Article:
October 14, 2011
Ayesha Takia Azmi, Rannvijay Singh Singha, Raghuvir Yadav, Tanve Azmi
Mod is the official Hindi remake of the Taiwanese film Keeping Watch. The rights have been paid for, and if you don’t find any mention of the original in Mod’s credits, it’s because the makers were not contractually obliged to do so – that’s what I was told when I checked with the producer.
Now that we’ve got that information out of the way, here’s the story: Aranya Mathur (Ayesha Takia Azmi) runs a watch repair shop in the sleepy hill town of Ganga. Her father (Raghuvir Yadav) is a Kishore Kumar fan whose band of musicians goes by the name Kishore Bhakts. Aranya’s mother left the family to pursue her dreams in the city many years back. The only mother figure in the young girl’s life is her aunt Gayatri (Tanve Azmi) who owns a small local restaurant. Hanging around in the shadows is Gangaram who is surreptitiously in love with Aranya. The picturesque town is going through a churn because a construction company is trying to buy up a number of private homes to build a large tourist resort. Into this scenario enters a shy young man called Andy Raymond (Rannvijay Singh Singha) who begins visiting Aranya every day with a watch (the same watch each day) that needs repair. He pays her each time with a Rs 100 note that he’s sculpted into a swan. Who is this man? What is his mysterious past? And what is his connection with Aranya’s childhood? I will leave you to discover the answers if you decide to watch this little film.
One of the nicest things about Mod is the choice of location – not a set piece but a genuinely slumberous small town where you can imagine real people going about their business just the way Aranya, Gayatri, Gangaram and their social circle do. Kukunoor hits the nail on the head with the locale and atmosphere. He also gets the casting of his leading lady right. Ayesha Takia Azmi is pretty, has a likeable screen presence and a natural style of acting. Tanve Azmi is perfect as every young girl’s dream aunt – liberal, fun, yet filled with wisdom. Except for Anant Mahadevan as Andy’s doctor, everyone looks believable here, including Rannvijay as the painfully reticent youngster who has harboured a crush on Aranya for a decade.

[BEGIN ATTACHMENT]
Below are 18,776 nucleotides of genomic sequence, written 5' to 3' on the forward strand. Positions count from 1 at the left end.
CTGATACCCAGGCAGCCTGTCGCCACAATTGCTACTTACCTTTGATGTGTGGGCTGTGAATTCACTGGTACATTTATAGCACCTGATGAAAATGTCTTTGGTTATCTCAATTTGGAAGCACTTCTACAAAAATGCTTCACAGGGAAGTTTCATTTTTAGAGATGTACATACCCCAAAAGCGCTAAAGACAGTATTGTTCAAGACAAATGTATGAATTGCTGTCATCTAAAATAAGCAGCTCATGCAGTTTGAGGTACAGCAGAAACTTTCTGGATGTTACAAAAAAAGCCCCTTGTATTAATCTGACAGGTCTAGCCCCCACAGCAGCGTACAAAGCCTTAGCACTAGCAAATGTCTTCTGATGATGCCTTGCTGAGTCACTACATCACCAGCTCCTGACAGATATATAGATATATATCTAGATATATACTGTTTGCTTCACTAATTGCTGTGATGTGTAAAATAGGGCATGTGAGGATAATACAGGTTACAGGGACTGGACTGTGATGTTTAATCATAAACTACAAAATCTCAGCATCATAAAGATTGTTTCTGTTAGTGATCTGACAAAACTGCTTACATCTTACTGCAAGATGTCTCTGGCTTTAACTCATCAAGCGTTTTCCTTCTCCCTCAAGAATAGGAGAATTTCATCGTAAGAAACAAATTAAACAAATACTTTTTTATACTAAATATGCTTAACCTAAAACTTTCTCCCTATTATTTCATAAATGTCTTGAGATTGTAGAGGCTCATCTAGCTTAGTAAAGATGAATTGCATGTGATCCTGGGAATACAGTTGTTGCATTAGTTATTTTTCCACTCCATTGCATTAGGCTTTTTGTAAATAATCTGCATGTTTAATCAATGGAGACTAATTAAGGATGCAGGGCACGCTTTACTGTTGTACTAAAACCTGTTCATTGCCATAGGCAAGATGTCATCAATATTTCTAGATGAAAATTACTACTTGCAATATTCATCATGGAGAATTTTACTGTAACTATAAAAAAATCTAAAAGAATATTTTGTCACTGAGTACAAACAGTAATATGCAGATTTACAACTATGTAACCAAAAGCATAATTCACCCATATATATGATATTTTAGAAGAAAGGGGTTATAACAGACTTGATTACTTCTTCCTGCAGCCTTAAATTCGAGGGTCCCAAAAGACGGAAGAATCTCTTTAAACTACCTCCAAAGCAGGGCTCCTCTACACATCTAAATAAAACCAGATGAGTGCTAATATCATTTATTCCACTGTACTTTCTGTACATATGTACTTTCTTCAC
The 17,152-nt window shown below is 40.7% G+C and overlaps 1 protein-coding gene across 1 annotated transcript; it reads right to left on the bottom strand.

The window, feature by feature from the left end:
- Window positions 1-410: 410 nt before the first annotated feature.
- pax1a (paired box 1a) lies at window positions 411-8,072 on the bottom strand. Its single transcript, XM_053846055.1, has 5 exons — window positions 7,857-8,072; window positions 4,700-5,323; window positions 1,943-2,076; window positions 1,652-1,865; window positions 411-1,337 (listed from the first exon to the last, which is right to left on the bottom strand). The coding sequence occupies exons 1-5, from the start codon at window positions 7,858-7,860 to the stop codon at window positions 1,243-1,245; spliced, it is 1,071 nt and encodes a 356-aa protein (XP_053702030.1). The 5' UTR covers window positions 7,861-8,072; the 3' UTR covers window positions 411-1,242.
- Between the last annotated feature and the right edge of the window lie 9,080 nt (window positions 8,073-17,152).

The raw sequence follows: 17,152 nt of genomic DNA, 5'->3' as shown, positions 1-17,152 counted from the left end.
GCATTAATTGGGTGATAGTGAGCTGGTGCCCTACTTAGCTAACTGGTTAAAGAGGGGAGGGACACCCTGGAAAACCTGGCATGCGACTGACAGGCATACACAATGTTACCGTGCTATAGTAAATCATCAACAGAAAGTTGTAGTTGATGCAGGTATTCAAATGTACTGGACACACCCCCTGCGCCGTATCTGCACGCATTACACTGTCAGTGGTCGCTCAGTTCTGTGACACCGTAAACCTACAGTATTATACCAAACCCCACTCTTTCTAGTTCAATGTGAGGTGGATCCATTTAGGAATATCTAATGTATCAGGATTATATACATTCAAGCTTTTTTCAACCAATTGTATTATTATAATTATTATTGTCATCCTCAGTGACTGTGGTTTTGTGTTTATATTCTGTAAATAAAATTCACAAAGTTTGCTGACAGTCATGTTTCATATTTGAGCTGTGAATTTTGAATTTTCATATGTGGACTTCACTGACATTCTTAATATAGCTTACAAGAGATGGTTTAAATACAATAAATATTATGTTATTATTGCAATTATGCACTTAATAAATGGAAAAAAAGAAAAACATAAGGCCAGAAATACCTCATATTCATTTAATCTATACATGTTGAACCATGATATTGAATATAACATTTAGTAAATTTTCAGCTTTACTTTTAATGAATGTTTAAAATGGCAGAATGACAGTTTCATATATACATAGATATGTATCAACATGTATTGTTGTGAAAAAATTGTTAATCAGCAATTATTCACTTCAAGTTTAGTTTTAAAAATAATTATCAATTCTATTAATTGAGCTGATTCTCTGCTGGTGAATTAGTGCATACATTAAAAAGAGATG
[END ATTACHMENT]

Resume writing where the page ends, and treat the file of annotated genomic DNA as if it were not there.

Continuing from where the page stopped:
What does not work though is the chemistry between the lead pair and the progression of their relationship especially once she discovers the truth about Andy. Does Aranya fall for him because she genuinely likes him for who he is, or because of the lack of romantic options in tiny Ganga, or because she feels sorry for him, or merely because he pursues her relentlessly (he made me feel special in a way no one has before, she tells Gayatri)? I guess because I couldn’t feel that palpable pull between the two of them, I wasn’t convinced about the life-changing decision she takes in the end, apparently for his sake? Was that real love or sympathy … I’m not sure. It was also hard to believe that a girl from a small town where everyone knows everyone else would have forgotten her classmate from school so completely in just 10 years – neither Andy’s name nor his face ring a bell with her even for a moment when they first meet as adults. The music too leaves much to be desired.
Despite these reservations, I’d say there’s more I liked about this film than did not. The warmth between the aunt and niece, the kindly fashion in which the daughter tries to wean her father off the bottle, the attention to small characters such as Gangaram (love the shades of gray in this man) and the gentle manner in which Dissociative Identity Disorder is woven into the story without high drama are touches from the Nagesh Kukunoor we know who knows how to tell real stories about real people. It’s been over a decade since this man made Hyderabad Blues and walked his way into our hearts. That film was low on cash and produced with money collected from friends – the bare-bones budget was evident, but even the resultant tackiness was charming because it was clear that this director had a flair and a passion for storytelling. There have been ups and downs since then. Rockford, for instance, was an agreeable coming-of-age film set in a boarding school, Bollywood Calling was fun though flawed, Hyderabad Blues 2 was unimaginably bad, Iqbal was downright brilliant (one of the best Hindi films made about a person with a disability, shorn of melodrama and stereotypes, sensitive yet entertaining), and Aashayein with John Abraham seemed to be going well until it strayed into awkwardly philosophical territory.
And now there’s Mod. What this film needed was an aching chemistry between the hero and heroine, a desperate desire that would convince us that she would give up her life for him. In the absence of that, it still ends up as a small, sweet, simple, slow moving film that has left me with a pleasant feeling of positivity.
Rating (out of five): **3/4
CBFC Rating: U without cuts
Running time: 120 Minutes
Photograph courtesy: https://www.facebook.com/#!/MODthemovie